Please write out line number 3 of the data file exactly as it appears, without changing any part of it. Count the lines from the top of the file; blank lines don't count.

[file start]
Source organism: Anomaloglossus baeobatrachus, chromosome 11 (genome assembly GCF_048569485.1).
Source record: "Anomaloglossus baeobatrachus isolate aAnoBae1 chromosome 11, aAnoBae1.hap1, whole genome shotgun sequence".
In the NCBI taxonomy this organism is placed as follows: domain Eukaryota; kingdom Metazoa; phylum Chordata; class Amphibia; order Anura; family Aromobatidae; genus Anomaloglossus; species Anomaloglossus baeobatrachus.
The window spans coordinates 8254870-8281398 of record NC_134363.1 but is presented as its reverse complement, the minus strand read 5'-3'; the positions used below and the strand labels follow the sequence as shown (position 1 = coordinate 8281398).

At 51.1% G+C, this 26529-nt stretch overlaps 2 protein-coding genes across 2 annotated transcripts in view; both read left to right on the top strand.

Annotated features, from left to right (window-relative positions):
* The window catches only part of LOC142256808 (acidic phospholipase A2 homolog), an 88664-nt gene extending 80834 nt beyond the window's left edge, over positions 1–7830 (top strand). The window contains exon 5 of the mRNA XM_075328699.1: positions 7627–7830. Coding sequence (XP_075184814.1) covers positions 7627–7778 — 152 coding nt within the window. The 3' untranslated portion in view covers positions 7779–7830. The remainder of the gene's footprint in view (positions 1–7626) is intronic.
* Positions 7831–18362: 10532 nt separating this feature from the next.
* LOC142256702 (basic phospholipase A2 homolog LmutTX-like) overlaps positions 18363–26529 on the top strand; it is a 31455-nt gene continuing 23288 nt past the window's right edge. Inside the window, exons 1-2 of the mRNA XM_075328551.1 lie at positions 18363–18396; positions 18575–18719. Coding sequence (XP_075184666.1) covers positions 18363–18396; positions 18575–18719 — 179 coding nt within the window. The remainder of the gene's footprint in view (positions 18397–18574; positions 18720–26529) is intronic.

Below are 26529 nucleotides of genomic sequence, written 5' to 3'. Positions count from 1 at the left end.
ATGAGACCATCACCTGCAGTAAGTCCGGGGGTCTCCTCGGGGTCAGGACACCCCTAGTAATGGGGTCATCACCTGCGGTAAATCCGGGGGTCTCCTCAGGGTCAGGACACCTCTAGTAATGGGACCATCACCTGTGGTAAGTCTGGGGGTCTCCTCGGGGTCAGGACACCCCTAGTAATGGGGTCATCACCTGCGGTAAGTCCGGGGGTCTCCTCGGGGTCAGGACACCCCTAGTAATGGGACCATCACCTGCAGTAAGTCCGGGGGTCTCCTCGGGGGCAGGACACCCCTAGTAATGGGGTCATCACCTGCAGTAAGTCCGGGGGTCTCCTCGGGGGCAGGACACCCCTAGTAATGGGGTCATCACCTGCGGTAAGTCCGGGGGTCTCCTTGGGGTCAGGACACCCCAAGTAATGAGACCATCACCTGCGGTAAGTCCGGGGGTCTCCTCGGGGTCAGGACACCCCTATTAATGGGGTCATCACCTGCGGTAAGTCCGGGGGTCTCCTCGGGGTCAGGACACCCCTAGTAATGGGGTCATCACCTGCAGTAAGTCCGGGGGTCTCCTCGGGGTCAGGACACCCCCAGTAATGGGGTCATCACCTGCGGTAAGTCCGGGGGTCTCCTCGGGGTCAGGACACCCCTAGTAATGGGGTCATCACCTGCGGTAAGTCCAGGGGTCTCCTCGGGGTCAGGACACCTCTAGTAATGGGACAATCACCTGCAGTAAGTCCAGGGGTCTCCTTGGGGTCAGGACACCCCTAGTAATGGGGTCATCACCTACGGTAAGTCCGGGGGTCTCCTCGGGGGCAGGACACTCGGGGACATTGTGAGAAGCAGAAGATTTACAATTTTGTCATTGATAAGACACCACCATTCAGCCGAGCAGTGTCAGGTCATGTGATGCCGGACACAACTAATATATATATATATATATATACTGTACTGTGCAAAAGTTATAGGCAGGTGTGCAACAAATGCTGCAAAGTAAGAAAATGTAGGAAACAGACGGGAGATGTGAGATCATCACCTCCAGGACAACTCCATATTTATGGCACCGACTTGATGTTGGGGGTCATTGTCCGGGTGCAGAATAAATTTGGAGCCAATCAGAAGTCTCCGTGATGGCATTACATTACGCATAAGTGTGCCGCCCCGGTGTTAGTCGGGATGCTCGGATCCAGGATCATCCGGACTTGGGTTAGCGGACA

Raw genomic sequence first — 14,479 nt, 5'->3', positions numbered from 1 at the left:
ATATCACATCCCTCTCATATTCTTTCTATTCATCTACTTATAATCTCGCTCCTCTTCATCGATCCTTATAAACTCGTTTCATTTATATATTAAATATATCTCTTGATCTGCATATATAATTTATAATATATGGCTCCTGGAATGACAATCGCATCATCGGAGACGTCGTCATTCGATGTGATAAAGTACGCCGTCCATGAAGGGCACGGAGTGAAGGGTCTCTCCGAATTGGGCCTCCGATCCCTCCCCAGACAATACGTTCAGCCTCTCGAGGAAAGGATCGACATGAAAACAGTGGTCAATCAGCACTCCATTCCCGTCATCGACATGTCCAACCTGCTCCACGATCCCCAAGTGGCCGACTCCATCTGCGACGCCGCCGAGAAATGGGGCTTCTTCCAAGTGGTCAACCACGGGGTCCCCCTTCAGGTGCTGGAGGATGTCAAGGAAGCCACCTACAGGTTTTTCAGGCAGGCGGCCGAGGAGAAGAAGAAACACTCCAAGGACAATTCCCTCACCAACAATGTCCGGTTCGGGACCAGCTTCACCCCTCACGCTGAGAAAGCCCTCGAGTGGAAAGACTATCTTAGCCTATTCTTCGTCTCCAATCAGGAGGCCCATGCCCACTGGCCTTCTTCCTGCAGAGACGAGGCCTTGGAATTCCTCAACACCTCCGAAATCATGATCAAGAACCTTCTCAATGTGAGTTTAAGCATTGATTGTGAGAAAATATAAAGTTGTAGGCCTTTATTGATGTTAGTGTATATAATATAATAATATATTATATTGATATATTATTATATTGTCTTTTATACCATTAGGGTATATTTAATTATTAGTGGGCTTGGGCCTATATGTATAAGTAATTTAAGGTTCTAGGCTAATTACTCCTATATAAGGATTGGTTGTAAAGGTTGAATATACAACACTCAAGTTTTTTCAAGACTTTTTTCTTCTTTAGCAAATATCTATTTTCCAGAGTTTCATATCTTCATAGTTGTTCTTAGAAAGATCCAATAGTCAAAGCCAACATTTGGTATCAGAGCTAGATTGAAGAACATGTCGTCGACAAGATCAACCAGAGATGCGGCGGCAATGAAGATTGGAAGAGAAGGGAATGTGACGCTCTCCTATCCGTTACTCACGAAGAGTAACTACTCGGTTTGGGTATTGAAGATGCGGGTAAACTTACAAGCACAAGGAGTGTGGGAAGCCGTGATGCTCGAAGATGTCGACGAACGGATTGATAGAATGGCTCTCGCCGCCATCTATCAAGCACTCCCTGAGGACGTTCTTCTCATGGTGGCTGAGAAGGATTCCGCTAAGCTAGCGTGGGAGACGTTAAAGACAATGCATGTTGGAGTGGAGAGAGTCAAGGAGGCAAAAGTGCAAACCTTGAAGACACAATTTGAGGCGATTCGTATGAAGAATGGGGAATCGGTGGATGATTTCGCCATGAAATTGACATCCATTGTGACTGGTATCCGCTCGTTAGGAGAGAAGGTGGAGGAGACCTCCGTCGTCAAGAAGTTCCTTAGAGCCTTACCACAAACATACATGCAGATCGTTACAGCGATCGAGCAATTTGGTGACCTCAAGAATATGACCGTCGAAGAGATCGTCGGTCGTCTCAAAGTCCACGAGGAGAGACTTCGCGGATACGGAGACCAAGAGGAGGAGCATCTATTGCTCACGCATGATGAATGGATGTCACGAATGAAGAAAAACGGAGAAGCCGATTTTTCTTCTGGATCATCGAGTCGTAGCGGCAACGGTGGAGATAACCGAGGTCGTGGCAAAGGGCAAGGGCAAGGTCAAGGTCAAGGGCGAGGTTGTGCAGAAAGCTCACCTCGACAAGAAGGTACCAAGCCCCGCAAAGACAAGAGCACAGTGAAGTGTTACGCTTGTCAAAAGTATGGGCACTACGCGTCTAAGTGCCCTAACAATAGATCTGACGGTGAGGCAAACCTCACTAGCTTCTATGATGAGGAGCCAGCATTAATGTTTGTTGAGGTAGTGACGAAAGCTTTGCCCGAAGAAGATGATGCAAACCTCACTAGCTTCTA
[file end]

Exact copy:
In the NCBI taxonomy this organism is placed as follows: domain Eukaryota; kingdom Metazoa; phylum Chordata; class Amphibia; order Anura; family Aromobatidae; genus Anomaloglossus; species Anomaloglossus baeobatrachus.